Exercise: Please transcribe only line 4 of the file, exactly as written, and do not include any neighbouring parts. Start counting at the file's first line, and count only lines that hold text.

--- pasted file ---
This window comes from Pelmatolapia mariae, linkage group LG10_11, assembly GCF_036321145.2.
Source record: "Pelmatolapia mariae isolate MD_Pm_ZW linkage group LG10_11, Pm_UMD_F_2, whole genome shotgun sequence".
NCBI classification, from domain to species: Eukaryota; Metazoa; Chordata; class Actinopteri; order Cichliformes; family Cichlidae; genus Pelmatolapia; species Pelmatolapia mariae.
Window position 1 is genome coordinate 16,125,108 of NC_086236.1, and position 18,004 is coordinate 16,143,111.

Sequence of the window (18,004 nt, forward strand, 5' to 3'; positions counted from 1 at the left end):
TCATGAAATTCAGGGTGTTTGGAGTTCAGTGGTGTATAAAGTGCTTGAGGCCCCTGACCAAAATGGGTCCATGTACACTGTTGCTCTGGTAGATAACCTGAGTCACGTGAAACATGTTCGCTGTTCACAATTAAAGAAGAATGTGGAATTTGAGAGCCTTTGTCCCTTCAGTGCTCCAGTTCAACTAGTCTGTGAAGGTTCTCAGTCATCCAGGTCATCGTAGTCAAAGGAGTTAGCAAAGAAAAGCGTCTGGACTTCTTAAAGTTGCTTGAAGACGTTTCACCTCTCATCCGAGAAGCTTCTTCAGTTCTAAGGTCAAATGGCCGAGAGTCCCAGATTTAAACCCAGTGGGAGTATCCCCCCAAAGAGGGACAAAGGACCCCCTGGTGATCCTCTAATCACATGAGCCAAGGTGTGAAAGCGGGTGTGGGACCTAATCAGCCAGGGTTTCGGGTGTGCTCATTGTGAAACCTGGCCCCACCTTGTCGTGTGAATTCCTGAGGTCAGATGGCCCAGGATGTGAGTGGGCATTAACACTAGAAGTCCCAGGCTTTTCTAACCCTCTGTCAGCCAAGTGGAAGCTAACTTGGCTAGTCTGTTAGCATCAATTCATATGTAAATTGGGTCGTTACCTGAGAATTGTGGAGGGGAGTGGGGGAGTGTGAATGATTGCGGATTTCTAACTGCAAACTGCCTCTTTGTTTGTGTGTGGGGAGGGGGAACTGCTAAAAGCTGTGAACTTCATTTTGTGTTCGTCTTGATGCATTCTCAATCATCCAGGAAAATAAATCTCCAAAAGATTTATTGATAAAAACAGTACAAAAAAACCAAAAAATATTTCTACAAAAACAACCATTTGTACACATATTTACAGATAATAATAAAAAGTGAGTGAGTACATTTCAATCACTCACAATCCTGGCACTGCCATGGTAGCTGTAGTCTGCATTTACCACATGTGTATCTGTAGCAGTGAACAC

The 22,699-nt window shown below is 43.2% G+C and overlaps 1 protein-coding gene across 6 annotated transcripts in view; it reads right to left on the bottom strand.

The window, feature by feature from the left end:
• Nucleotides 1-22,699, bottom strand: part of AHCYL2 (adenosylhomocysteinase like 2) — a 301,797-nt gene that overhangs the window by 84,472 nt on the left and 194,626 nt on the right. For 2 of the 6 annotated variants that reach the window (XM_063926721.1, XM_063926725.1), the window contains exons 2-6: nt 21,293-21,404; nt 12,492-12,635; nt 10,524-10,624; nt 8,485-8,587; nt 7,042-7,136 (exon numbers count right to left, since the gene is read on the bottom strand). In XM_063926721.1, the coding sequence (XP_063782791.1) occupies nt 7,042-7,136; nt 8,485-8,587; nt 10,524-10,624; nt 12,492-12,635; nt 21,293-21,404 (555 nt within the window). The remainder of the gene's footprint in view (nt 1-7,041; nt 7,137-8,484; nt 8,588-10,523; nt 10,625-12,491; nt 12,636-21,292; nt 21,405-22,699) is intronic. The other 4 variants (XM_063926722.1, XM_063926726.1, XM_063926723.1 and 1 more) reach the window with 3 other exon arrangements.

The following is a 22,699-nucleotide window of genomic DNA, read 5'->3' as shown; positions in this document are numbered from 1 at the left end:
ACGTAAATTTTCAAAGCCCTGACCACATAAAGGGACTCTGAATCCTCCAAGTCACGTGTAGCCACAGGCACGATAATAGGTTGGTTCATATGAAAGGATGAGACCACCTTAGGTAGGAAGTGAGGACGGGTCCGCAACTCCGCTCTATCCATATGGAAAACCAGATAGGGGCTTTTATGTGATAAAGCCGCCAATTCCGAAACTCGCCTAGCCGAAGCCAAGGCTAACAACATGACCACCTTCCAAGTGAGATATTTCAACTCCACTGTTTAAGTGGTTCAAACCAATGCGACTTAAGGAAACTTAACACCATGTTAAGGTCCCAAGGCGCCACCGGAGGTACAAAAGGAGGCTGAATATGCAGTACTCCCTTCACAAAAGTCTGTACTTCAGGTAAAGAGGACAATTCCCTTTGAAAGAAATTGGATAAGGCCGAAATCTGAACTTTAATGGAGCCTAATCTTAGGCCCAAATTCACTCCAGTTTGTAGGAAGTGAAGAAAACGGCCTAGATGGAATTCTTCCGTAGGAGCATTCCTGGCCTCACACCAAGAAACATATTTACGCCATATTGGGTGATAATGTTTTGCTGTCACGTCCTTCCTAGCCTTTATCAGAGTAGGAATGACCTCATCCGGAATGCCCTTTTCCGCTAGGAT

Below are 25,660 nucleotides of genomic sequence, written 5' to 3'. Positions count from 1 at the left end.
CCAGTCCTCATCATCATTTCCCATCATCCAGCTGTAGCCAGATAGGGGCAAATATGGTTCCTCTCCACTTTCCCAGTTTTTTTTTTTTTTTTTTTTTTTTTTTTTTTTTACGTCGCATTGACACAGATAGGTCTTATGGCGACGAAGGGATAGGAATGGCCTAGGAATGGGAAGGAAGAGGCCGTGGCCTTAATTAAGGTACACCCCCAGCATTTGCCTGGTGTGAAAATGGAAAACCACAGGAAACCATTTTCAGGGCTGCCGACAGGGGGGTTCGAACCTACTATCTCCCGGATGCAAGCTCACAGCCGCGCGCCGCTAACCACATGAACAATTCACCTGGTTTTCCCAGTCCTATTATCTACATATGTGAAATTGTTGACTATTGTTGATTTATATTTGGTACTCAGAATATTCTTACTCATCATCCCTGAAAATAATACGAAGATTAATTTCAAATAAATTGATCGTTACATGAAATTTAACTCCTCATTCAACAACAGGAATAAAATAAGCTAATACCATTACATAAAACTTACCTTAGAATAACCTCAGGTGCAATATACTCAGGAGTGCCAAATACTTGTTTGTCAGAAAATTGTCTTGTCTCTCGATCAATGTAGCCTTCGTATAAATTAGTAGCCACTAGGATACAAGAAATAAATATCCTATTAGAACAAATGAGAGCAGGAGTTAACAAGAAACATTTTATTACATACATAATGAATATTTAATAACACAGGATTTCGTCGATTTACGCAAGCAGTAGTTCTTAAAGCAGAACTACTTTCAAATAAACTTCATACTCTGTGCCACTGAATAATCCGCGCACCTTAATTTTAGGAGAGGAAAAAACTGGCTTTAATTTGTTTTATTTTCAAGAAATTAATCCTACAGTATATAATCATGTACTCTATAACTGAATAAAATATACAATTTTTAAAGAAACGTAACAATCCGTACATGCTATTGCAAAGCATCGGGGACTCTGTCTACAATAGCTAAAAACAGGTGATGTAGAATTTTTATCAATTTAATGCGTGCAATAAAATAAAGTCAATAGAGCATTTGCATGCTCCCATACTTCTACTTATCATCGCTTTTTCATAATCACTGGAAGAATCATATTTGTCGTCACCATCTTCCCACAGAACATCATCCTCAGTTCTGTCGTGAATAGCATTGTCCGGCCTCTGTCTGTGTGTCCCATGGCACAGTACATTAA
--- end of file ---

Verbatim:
Window position 1 is genome coordinate 16,125,108 of NC_086236.1, and position 18,004 is coordinate 16,143,111.